Keeps in the fridge for several days, and I think the longer it marinates in the balsamic, the better it gets.

Enjoy!

2011.  Glacier County Honey Co.  Recipe credit to Nancy Stone.  All Rights Reserved.

In recent weeks, we’ve been spotlighting the latest retailers kind enough to pick up our products – today’s installment focuses on the Glacier Park Trading Company, the year round general store in East Glacier Park, Montana.

Built in 1910, the Glacier Park Trading Company offers a wide selection of groceries, fresh produce, deli meats and cheeses, steaks cut to order, fresh ground burger, pizza, sub sandwiches, bison meat, ice cream, locally roasted coffee, espresso drinks, homemade fudge, over 450 varieties of wine, internet access, a wide selection of great novels, books by Montana authors, hiking and climbing guides, and topo-maps, as well as t-shirts, hats, gifts and souvenirs. Their knowledgeable staff can make you the perfect sack lunch, provide driving directions, give advice on great hikes and suggest the ideal micro brew, too!

Our friends Mark Howser and Colleen O’Brien are the fine folks running the Trading Company, in addition to East Glacier’s Whistling Swan Motel and Two Medicine Grill.  They’re awfully nice folks and y’all be sure to tell ’em we said hi when you stop in to see them.  In the slightly inane way of Southerners, I feel quite bonded to Mark simply because I love to cheer for his alma mater’s football team, the Ole Miss Rebs, and to Colleen because of the way she writes about making her home on Glacier Park’s border, both on her fantastic blog and in her beautiful essay, Harder to Leave, featured in A View Inside Glacier National Park, a book released in celebration of Glacier’s centennial last year.  That, and the fact that just like Honeydew and I, Mark and Colleen are working hard to run a multi-faceted business and raise a family in one of the most harshly beautiful places I know of.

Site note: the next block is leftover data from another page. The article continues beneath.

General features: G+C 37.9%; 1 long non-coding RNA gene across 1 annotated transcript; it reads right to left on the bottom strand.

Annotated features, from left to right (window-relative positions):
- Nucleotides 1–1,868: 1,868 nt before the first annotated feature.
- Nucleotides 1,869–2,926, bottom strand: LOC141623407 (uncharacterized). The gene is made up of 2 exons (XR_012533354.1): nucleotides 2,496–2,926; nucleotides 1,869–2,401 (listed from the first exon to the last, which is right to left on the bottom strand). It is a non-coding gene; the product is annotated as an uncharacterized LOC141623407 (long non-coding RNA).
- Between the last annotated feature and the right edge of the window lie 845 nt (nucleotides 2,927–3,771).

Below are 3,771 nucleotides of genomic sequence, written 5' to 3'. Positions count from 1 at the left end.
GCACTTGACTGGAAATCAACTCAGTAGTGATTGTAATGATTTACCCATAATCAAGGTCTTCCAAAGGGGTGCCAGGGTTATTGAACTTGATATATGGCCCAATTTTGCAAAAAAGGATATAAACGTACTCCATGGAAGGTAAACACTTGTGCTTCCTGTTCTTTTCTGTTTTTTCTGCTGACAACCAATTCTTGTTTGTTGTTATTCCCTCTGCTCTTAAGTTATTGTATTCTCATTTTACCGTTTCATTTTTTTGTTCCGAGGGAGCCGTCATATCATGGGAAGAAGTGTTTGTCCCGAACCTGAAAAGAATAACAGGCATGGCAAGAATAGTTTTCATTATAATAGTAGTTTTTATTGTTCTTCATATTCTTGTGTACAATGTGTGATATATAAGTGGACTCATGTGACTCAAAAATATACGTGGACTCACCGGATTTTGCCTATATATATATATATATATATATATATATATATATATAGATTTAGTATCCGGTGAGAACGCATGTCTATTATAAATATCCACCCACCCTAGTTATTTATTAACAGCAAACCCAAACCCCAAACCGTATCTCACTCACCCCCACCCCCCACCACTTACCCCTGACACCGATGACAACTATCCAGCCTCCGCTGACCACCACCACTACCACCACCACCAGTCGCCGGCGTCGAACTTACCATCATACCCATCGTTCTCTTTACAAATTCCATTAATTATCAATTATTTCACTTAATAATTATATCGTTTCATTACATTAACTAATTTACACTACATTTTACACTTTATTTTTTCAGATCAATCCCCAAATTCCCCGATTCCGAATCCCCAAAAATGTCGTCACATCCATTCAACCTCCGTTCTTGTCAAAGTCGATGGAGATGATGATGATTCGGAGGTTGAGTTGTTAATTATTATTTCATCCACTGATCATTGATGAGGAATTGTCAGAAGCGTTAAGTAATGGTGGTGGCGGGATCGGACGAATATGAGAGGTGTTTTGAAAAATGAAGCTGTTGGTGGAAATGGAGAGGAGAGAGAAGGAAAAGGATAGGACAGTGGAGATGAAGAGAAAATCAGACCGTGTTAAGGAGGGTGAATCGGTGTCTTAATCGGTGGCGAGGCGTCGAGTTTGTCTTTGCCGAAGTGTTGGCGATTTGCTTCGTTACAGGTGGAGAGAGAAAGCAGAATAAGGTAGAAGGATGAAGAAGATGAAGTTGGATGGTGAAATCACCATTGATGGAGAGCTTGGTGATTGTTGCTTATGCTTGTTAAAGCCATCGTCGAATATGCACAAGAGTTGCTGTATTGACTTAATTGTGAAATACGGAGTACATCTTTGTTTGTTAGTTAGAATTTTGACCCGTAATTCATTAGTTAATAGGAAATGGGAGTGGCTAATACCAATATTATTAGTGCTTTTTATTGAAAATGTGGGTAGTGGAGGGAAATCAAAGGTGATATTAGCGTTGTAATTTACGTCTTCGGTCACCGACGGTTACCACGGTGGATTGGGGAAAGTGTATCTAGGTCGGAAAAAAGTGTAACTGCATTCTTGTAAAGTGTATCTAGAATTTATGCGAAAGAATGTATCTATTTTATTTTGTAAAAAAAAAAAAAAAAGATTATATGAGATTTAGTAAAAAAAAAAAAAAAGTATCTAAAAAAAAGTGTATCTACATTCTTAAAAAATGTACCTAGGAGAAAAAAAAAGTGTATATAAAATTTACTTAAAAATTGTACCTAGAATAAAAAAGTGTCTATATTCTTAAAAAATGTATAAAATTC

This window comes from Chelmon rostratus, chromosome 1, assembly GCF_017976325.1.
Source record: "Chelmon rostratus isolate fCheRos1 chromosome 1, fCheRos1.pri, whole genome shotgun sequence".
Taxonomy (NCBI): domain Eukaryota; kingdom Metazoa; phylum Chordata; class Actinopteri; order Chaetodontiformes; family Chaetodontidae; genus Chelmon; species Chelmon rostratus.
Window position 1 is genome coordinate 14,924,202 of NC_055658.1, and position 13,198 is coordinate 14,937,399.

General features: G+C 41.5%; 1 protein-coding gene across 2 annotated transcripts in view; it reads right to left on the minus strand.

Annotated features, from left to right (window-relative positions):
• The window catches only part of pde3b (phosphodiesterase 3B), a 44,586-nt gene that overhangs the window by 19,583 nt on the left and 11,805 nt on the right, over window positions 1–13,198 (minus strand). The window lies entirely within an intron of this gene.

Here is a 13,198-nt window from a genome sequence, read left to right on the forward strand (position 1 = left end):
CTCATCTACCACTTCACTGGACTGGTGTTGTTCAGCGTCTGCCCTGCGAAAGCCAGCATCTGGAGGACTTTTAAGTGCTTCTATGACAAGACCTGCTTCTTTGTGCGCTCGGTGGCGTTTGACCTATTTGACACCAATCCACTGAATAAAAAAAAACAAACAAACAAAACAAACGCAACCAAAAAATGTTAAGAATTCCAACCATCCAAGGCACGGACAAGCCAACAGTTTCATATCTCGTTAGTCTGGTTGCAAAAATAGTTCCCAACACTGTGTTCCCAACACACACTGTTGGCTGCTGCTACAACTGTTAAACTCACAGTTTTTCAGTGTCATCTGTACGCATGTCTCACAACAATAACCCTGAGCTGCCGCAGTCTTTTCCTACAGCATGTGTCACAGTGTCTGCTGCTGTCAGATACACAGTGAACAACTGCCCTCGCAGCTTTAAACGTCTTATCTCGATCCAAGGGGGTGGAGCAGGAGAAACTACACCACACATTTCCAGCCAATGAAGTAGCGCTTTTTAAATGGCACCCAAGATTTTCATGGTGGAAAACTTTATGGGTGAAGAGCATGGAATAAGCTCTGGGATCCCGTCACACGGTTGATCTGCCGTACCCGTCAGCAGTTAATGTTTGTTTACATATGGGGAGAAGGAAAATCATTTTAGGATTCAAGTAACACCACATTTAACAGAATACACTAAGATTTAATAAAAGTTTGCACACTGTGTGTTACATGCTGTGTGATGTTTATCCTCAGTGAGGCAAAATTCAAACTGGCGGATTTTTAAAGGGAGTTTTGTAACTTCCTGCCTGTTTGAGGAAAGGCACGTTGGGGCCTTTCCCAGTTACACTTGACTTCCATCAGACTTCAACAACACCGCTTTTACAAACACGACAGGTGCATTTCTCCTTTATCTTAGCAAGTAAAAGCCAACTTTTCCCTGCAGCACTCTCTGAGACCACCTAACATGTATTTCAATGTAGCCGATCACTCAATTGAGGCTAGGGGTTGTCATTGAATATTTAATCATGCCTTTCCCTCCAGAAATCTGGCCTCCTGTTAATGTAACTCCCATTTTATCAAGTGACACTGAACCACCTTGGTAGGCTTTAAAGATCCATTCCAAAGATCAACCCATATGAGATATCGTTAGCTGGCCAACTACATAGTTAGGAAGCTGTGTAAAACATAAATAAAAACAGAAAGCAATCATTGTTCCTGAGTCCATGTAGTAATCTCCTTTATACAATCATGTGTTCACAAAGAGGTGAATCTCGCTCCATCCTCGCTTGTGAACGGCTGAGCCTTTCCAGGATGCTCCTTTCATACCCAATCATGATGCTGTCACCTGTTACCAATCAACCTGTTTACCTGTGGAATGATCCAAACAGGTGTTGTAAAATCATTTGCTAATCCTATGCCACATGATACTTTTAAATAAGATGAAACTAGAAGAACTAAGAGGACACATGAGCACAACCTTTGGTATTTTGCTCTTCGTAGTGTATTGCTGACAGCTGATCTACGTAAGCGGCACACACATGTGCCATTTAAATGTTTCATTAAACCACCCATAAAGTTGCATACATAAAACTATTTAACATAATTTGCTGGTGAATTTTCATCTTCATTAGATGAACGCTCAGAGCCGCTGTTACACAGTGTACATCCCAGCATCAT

Anyway, I digress.  The Glacier Park Trading Company has picked up our line of handmade, 100% natural beeswax Christmas ornaments!

Here’s a few ornaments in an unfinished state.  Add a rafia hanger and you get the general idea.  How many of your Christmas ornaments are 100% natural and made from a renewable resource that smells like sunshine and honey?  Hmmm.  I thought so.

To git your East Glacier questions answered, your lodging needs met, and your pack resupplied, call  406-226-9227!   Thanks again for carrying our beeswax ornaments, Mark and Colleen.  Cheers to the 2011 season!

2011.  Glacier County Honey Co.  All Rights Reserved.

When you have six months of winter, the rest of the seasons must share time accordingly.  Spring tends to be fleeting in Montana, and this year is no exception.  Our daffodils bloomed just yesterday,

And yet, today I’m declaring that summer has started.

This, of course, is not true, not by the calendar, nor the sun’s jaunty angle, nor the garden – yet to be planted.

But what is true is that the 1st load of our honeybees arrived home from California early this morning.  If you’ve never read about when and why we send them to California, or how we unload them upon their return, you might enjoy these previous blog posts I’ve linked to.  Brother Dear and Honeydew rose with the sun this morning to greet our pretty gals, and as of 8am MST, they’ve mostly got them unloaded:

Now that the bees are home, the work of coaxing them to make about 150,000 pounds of the best honey you’ve never tasted begins.  And that’s why for me, summer starts today.  Welcome home, girls!

2011.  Glacier County Honey Co.  Photo credits to Sanford Stone.  All Rights Reserved.